Pufferfish Feature_Kendra and Mike Chittenden

Cute and Deadly: Learn about the Puffer Family

Published March 23, 2016 in MARINE LIFE

There’s more to pufferfish than meets the eye

It’s something you’d expect from a cartoon character: when threatened or stressed, you huff and puff to blow up to twice normal size, then grow spikes. The real-world equivalent of these animated antics takes place on coral reefs around the world every day, and it’s done by members of the Tetraodontidae fish family. They go by many names: pufferfish, balloonfish, blowfish, bubblefish, globefish, swellfish, toadfish, toadies and sea squab. Regardless of what they’re called, these fish are best known for their unique ability to expand and take on the appearance of spiked balloons when they are threatened. The waters of Wakatobi are home to a number of species of puffers. They’re easy to find, and fascinating to watch. Let’s meet some of these inflatable “soccer balls of the sea.”

Diver and large puffer_Walt Stearns02

The puffer’s big-eyed, puppy-like appearance make them interesting and evocative subjects for fish watchers and underwater photographers alike. Photo by Walt Stearns

Common, but often overlooked

With more than 120 species in the family, puffers are a common sight on coral reefs around the world. Their slow—some might say clumsy—movements around the reef often seem of little interest to divers, and you might not recognize them when they aren’t all puffed up. Unlike its cousin the porcupine fish, which always shows its spikes, the puffer keeps the onboard armament concealed until it goes into defensive mode. Most of the time, puffers resemble oversized tadpoles, with bulging eyes and an elongated snout that gives them a puppy dog-like appearance.

The juvenile Star Puffer is solitary and found in shallow sand, rubble and weedy areas near protected inner reefs. Photo by Walt Stearns

The juvenile Star puffer is solitary, and found around weedy areas near protected inner reefs. They are also found in shallow sand and rubble such as that found at Cheeky Beach, a Pelagian dive site. Photo by Walt Stearns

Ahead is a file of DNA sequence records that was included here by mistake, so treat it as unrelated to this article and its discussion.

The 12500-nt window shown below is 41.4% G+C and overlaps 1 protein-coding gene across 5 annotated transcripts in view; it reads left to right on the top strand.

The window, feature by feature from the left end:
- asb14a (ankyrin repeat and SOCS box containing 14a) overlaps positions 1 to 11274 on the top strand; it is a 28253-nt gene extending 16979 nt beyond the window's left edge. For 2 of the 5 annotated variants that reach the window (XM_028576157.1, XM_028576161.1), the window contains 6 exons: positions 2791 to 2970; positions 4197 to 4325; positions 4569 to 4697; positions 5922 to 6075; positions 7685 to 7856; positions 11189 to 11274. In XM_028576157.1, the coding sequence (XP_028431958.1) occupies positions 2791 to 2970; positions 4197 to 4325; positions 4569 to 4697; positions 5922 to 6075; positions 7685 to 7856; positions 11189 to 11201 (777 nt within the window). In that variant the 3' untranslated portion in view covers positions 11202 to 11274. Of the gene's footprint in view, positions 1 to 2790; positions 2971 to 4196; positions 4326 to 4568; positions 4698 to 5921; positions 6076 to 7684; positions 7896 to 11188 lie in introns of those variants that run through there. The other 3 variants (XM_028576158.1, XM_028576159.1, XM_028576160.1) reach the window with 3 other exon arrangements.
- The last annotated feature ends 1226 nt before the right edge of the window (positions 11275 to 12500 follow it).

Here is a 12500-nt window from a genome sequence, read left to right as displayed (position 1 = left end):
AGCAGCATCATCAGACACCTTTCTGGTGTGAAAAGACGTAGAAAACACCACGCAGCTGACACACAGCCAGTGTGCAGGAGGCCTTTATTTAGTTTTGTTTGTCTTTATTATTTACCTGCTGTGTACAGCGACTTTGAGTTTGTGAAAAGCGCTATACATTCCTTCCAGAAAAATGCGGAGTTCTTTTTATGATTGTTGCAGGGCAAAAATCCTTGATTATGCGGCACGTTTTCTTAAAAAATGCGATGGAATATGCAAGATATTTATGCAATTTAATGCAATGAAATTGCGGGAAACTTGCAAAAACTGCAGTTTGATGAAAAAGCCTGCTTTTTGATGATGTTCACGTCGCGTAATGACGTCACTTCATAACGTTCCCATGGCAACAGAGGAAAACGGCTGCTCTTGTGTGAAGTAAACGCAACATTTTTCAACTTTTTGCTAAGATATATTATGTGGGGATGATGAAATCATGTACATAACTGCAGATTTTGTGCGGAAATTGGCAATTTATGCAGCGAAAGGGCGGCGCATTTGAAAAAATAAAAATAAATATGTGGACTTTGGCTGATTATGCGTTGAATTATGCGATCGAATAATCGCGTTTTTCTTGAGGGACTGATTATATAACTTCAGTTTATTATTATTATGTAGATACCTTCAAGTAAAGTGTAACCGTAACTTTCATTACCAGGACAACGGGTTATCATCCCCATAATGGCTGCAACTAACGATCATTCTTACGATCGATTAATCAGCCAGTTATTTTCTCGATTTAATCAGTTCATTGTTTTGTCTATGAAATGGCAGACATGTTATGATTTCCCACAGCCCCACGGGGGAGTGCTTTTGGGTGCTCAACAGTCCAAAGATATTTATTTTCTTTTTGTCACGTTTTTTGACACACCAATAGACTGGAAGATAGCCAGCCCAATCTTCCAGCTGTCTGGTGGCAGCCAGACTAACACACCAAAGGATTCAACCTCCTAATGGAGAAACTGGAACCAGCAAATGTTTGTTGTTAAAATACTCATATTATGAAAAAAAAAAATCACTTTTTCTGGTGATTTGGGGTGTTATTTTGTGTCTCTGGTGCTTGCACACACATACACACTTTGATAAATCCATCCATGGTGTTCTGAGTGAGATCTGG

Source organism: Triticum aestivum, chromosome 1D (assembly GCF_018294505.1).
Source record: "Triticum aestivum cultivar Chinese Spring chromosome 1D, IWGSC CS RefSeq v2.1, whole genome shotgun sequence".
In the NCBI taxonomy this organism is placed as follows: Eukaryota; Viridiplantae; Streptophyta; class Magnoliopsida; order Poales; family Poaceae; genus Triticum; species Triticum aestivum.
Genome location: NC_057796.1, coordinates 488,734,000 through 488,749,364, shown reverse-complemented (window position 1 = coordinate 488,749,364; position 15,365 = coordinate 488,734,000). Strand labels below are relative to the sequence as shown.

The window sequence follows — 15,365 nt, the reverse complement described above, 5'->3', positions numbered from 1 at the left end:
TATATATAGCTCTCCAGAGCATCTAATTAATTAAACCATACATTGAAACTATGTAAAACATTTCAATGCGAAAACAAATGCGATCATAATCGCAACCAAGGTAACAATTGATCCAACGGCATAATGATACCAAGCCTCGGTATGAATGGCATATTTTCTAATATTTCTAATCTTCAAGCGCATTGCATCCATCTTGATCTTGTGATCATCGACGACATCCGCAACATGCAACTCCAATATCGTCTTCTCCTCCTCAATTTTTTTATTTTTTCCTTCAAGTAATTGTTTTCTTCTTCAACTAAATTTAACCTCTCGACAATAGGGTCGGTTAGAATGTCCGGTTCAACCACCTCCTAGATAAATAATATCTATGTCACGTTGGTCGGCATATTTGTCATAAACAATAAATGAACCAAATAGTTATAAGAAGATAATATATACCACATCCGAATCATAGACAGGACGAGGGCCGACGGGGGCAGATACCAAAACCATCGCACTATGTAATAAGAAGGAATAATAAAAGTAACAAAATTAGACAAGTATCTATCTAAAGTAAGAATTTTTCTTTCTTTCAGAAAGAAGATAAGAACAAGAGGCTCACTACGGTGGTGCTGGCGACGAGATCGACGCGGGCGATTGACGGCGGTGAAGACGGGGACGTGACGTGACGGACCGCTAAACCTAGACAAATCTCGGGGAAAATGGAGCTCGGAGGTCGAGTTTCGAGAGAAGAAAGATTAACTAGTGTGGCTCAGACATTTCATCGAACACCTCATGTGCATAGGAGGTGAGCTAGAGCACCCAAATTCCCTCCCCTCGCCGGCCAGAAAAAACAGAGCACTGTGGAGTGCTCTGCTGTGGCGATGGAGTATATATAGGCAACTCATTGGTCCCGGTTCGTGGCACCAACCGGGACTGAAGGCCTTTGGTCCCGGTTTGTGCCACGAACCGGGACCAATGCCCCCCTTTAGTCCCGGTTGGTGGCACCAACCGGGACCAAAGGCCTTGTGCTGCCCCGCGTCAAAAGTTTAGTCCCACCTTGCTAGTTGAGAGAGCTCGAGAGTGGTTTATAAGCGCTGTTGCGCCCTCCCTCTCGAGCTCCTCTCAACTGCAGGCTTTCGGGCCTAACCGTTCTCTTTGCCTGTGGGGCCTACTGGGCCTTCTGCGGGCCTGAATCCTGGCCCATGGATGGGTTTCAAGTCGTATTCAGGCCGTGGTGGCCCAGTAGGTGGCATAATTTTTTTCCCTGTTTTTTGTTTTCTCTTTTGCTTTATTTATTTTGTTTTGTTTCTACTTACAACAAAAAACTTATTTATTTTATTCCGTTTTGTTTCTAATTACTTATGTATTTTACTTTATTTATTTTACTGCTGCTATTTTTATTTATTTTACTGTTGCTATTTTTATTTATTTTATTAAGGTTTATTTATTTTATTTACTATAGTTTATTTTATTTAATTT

The puffer's bulging eyes and n elongated snout gives them a puppy dog-like appearance. Photo by Steve Miller

All puffers have snouts and four large teeth, which are used for crushing the shells of crustaceans and mollusks. Photo by Steve Miller

They come in a wide range of sizes, from the dwarf puffer, which is often less than an inch (2.5 cm) in length, to the starry puffer, which grows up to four feet (1.3 meters). They are scaleless fish and usually have rough to spiky skin. Some sport bold markings and colors to advertise their toxicity, while others have more muted or cryptic coloring to blend in with their environment. All puffers have snouts with four large teeth fused into an upper and lower plate, which are used for crushing the shells of crustaceans and mollusks. The pufferfish diet is made up primarily of invertebrates and algae, and larger fish can sometimes be seen using their hard beaks to crack open clams, mussels and other shellfish.

All puffers have snouts with four large teeth fused into an upper and lower plate, which are used for crushing the shells of crustaceans and mollusks.

One of the more distinctive characteristics of the puffer is the eyes. The relatively large size of their eyes gives puffers a seemingly expressive countenance. But more importantly, it provides sharper vision than most other fish possess—an important survival strategy that allows the puffer to identify potential threats from farther away.

Wakatobi 2011

The puffer’s eyes can move independently of each other. Photo by Wayne MacWilliams

Another ocular advantage puffers have is the ability to move each eye independent of the other, allowing them to scan for threats across a wide range of vision. Both eyes can also be directed forward to provide superior depth perception. Some puffers have eyes with green iridescent layers, positioned to reflect bright sunlight from above while still allowing ambient light from the surrounding environment objects to filter in. It’s the aquatic equivalent of mirrored sunglasses.

Defense strategies

Puffers won’t win any swim races. Their relatively small pectoral and dorsal fins allow them to maneuver around the reef with precision, but don’t provide much speed. But when danger looms, the puffer can get out of the way. The tailfin, which is mainly used as a rudder during uneventful moments, can also provide sudden, short bursts of speed when evasive action is called for. Combined with the puffer’s excellent eyesight, this ability for rapid acceleration allows the puffer to escape many threats without having to resort to visual and chemical defense systems.

The puffer's tailfin is mainly used as a rudder during uneventful moments, but can also provide sudden, short bursts of speed when evasive action is called for. Photo by Mark Snyder

The puffer’s tailfin is mainly used as a rudder during uneventful moments, but can also provide sudden, short bursts of speed when evasive action is called for. Photo by Mark Snyder

When escape isn’t possible, a puffer will revert to plan B, invoking its signature talent for expansion. To inflate, a puffer will swallow water rapidly to fill its highly-elastic stomach, which swells to expand the fish to twice or more its normal size. This size change alone is enough to deter some would-be predators. But at the same time, hidden spikes on the puffer’s skin are raised, transforming this harmless-looking fish into a prickly ball of menace. A hungry predator may suddenly find itself facing an unpalatable pointy ball rather than a slow, tasty fish. But even if a predator manages to get a puffer down its throat, it still may find it got more than it bargained for.

12